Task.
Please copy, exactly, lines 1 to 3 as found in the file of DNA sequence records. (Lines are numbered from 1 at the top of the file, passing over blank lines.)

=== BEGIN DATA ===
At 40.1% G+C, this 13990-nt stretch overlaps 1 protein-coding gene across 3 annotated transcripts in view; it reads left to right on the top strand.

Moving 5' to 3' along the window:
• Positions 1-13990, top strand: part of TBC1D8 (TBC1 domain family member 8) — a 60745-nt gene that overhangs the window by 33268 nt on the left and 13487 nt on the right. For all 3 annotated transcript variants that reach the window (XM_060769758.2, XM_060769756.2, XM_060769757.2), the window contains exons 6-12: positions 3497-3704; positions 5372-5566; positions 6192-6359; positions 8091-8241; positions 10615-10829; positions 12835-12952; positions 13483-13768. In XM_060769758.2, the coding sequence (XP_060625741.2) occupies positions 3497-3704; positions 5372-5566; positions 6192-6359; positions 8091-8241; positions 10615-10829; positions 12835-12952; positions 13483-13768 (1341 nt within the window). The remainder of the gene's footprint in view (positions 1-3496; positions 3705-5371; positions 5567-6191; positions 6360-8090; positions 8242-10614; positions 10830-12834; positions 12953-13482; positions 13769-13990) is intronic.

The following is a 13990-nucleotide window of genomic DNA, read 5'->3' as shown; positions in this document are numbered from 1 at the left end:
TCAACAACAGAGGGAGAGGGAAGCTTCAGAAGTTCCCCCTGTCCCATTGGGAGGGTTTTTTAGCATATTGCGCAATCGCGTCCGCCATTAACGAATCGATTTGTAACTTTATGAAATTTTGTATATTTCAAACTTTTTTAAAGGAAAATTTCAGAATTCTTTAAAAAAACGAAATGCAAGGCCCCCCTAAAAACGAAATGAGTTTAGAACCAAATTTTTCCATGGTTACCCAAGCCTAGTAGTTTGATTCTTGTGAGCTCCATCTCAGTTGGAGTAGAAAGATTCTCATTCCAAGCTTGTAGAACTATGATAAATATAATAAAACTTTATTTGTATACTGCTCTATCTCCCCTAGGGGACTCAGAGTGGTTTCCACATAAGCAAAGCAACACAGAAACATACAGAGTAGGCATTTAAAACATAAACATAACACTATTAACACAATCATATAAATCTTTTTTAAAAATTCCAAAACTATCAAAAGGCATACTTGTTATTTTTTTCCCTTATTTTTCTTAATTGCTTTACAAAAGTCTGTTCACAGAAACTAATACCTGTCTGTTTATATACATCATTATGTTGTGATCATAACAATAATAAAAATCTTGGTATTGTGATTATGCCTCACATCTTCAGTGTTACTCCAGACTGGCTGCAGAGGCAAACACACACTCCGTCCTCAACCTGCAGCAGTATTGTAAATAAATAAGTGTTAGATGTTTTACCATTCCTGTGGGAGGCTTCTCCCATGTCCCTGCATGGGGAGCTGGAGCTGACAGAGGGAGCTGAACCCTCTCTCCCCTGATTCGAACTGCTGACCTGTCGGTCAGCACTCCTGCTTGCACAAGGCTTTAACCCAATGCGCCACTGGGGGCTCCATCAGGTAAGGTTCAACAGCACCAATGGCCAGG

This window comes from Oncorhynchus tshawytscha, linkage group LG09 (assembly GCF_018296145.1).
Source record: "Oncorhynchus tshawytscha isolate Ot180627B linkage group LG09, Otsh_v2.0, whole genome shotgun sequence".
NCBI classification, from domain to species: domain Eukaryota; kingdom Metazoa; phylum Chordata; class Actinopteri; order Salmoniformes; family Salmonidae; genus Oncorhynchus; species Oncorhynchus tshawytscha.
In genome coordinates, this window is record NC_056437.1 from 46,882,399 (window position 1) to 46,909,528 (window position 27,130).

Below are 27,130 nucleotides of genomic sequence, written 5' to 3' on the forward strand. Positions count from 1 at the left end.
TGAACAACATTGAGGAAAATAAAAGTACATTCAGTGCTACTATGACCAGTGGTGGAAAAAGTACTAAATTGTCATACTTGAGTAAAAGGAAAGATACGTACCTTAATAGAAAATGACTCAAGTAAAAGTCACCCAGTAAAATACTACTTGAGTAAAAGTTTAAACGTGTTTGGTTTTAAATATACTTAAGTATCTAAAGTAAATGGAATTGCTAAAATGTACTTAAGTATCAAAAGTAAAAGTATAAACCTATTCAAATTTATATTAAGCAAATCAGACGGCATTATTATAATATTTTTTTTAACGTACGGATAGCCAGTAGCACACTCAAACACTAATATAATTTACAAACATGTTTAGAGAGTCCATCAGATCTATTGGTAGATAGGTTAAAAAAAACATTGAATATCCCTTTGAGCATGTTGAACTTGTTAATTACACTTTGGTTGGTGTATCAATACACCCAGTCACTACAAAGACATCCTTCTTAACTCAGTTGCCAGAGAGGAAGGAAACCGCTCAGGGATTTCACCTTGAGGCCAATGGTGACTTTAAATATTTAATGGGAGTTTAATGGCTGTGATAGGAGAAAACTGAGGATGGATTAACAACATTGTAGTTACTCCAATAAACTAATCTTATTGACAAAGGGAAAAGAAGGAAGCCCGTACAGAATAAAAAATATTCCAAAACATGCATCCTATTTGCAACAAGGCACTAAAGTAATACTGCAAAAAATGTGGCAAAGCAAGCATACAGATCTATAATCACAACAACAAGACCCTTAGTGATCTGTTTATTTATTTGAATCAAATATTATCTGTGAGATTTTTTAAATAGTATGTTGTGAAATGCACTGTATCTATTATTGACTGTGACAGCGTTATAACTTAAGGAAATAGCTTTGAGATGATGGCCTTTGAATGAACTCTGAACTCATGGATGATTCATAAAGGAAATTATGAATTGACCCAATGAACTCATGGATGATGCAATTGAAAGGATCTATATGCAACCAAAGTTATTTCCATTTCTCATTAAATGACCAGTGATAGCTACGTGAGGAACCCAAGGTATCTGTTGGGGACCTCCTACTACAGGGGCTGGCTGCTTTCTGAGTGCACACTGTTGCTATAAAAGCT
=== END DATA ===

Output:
At 40.1% G+C, this 13990-nt stretch overlaps 1 protein-coding gene across 3 annotated transcripts in view; it reads left to right on the top strand.

Moving 5' to 3' along the window:
• Positions 1-13990, top strand: part of TBC1D8 (TBC1 domain family member 8) — a 60745-nt gene that overhangs the window by 33268 nt on the left and 13487 nt on the right. For all 3 annotated transcript variants that reach the window (XM_060769758.2, XM_060769756.2, XM_060769757.2), the window contains exons 6-12: positions 3497-3704; positions 5372-5566; positions 6192-6359; positions 8091-8241; positions 10615-10829; positions 12835-12952; positions 13483-13768. In XM_060769758.2, the coding sequence (XP_060625741.2) occupies positions 3497-3704; positions 5372-5566; positions 6192-6359; positions 8091-8241; positions 10615-10829; positions 12835-12952; positions 13483-13768 (1341 nt within the window). The remainder of the gene's footprint in view (positions 1-3496; positions 3705-5371; positions 5567-6191; positions 6360-8090; positions 8242-10614; positions 10830-12834; positions 12953-13482; positions 13769-13990) is intronic.